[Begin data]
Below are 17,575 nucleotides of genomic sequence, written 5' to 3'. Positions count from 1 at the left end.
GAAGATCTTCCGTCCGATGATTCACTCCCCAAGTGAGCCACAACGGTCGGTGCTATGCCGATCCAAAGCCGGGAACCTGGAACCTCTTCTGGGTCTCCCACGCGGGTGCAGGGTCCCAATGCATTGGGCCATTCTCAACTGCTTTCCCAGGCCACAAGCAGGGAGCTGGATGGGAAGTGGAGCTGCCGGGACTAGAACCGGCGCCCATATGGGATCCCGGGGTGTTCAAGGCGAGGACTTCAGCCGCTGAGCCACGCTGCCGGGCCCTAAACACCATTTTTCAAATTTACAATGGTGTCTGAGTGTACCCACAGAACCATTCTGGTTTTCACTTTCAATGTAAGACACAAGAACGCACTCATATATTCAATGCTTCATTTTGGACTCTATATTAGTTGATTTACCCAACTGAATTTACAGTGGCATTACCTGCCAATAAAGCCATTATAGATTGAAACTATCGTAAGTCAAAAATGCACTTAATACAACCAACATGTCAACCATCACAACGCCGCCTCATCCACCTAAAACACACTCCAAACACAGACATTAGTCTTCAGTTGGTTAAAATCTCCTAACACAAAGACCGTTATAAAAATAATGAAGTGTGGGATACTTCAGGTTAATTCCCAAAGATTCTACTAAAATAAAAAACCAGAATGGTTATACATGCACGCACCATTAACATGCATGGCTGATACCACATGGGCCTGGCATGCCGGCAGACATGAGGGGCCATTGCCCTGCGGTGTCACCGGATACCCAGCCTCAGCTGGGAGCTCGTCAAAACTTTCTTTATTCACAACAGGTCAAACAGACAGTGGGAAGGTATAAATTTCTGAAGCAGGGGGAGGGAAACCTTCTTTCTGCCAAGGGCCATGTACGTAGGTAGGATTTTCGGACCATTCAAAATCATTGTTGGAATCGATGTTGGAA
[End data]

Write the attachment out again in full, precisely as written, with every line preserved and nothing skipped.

Below are 17,575 nucleotides of genomic sequence, written 5' to 3'. Positions count from 1 at the left end.
GAAGATCTTCCGTCCGATGATTCACTCCCCAAGTGAGCCACAACGGTCGGTGCTATGCCGATCCAAAGCCGGGAACCTGGAACCTCTTCTGGGTCTCCCACGCGGGTGCAGGGTCCCAATGCATTGGGCCATTCTCAACTGCTTTCCCAGGCCACAAGCAGGGAGCTGGATGGGAAGTGGAGCTGCCGGGACTAGAACCGGCGCCCATATGGGATCCCGGGGTGTTCAAGGCGAGGACTTCAGCCGCTGAGCCACGCTGCCGGGCCCTAAACACCATTTTTCAAATTTACAATGGTGTCTGAGTGTACCCACAGAACCATTCTGGTTTTCACTTTCAATGTAAGACACAAGAACGCACTCATATATTCAATGCTTCATTTTGGACTCTATATTAGTTGATTTACCCAACTGAATTTACAGTGGCATTACCTGCCAATAAAGCCATTATAGATTGAAACTATCGTAAGTCAAAAATGCACTTAATACAACCAACATGTCAACCATCACAACGCCGCCTCATCCACCTAAAACACACTCCAAACACAGACATTAGTCTTCAGTTGGTTAAAATCTCCTAACACAAAGACCGTTATAAAAATAATGAAGTGTGGGATACTTCAGGTTAATTCCCAAAGATTCTACTAAAATAAAAAACCAGAATGGTTATACATGCACGCACCATTAACATGCATGGCTGATACCACATGGGCCTGGCATGCCGGCAGACATGAGGGGCCATTGCCCTGCGGTGTCACCGGATACCCAGCCTCAGCTGGGAGCTCGTCAAAACTTTCTTTATTCACAACAGGTCAAACAGACAGTGGGAAGGTATAAATTTCTGAAGCAGGGGGAGGGAAACCTTCTTTCTGCCAAGGGCCATGTACGTAGGTAGGATTTTCGGACCATTCAAAATCATTGTTGGAATCGATGTTGGAA